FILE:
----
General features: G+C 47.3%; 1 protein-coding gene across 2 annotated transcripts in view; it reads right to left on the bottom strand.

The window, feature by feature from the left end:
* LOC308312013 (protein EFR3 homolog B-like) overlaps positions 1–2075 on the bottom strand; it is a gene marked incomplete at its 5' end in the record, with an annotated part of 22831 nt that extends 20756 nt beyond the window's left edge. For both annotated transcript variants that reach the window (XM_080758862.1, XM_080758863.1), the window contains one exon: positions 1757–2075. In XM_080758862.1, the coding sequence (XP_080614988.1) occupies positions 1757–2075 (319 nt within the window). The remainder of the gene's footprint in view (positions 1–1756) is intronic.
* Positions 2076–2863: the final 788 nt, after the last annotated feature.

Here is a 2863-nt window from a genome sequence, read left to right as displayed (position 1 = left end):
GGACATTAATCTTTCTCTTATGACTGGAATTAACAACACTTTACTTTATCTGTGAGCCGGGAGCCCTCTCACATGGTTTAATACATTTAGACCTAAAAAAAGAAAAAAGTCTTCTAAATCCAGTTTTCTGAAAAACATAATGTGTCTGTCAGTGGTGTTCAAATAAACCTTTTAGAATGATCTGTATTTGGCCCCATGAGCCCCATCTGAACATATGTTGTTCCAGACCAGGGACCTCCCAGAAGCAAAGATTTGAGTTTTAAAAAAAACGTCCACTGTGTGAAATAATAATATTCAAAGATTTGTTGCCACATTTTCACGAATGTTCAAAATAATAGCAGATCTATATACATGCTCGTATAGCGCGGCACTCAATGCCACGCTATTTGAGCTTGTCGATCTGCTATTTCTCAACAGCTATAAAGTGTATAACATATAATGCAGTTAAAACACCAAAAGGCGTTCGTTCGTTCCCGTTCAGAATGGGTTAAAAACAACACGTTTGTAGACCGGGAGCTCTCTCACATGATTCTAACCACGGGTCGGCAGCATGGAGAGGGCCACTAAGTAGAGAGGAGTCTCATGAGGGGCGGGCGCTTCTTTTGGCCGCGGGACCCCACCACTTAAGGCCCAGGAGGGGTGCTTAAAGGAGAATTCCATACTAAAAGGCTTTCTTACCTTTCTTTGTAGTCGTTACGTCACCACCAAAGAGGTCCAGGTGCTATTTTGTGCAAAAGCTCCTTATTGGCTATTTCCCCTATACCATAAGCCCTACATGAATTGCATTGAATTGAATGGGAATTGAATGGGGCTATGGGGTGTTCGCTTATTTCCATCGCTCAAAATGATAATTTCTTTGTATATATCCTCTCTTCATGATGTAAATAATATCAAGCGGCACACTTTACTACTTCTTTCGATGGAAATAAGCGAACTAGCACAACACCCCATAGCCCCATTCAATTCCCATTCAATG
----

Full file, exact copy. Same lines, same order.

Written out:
General features: G+C 47.3%; 1 protein-coding gene across 2 annotated transcripts in view; it reads right to left on the bottom strand.

The window, feature by feature from the left end:
* LOC308312013 (protein EFR3 homolog B-like) overlaps positions 1–2075 on the bottom strand; it is a gene marked incomplete at its 5' end in the record, with an annotated part of 22831 nt that extends 20756 nt beyond the window's left edge. For both annotated transcript variants that reach the window (XM_080758862.1, XM_080758863.1), the window contains one exon: positions 1757–2075. In XM_080758862.1, the coding sequence (XP_080614988.1) occupies positions 1757–2075 (319 nt within the window). The remainder of the gene's footprint in view (positions 1–1756) is intronic.
* Positions 2076–2863: the final 788 nt, after the last annotated feature.

Here is a 2863-nt window from a genome sequence, read left to right as displayed (position 1 = left end):
GGACATTAATCTTTCTCTTATGACTGGAATTAACAACACTTTACTTTATCTGTGAGCCGGGAGCCCTCTCACATGGTTTAATACATTTAGACCTAAAAAAAGAAAAAAGTCTTCTAAATCCAGTTTTCTGAAAAACATAATGTGTCTGTCAGTGGTGTTCAAATAAACCTTTTAGAATGATCTGTATTTGGCCCCATGAGCCCCATCTGAACATATGTTGTTCCAGACCAGGGACCTCCCAGAAGCAAAGATTTGAGTTTTAAAAAAAACGTCCACTGTGTGAAATAATAATATTCAAAGATTTGTTGCCACATTTTCACGAATGTTCAAAATAATAGCAGATCTATATACATGCTCGTATAGCGCGGCACTCAATGCCACGCTATTTGAGCTTGTCGATCTGCTATTTCTCAACAGCTATAAAGTGTATAACATATAATGCAGTTAAAACACCAAAAGGCGTTCGTTCGTTCCCGTTCAGAATGGGTTAAAAACAACACGTTTGTAGACCGGGAGCTCTCTCACATGATTCTAACCACGGGTCGGCAGCATGGAGAGGGCCACTAAGTAGAGAGGAGTCTCATGAGGGGCGGGCGCTTCTTTTGGCCGCGGGACCCCACCACTTAAGGCCCAGGAGGGGTGCTTAAAGGAGAATTCCATACTAAAAGGCTTTCTTACCTTTCTTTGTAGTCGTTACGTCACCACCAAAGAGGTCCAGGTGCTATTTTGTGCAAAAGCTCCTTATTGGCTATTTCCCCTATACCATAAGCCCTACATGAATTGCATTGAATTGAATGGGAATTGAATGGGGCTATGGGGTGTTCGCTTATTTCCATCGCTCAAAATGATAATTTCTTTGTATATATCCTCTCTTCATGATGTAAATAATATCAAGCGGCACACTTTACTACTTCTTTCGATGGAAATAAGCGAACTAGCACAACACCCCATAGCCCCATTCAATTCCCATTCAATG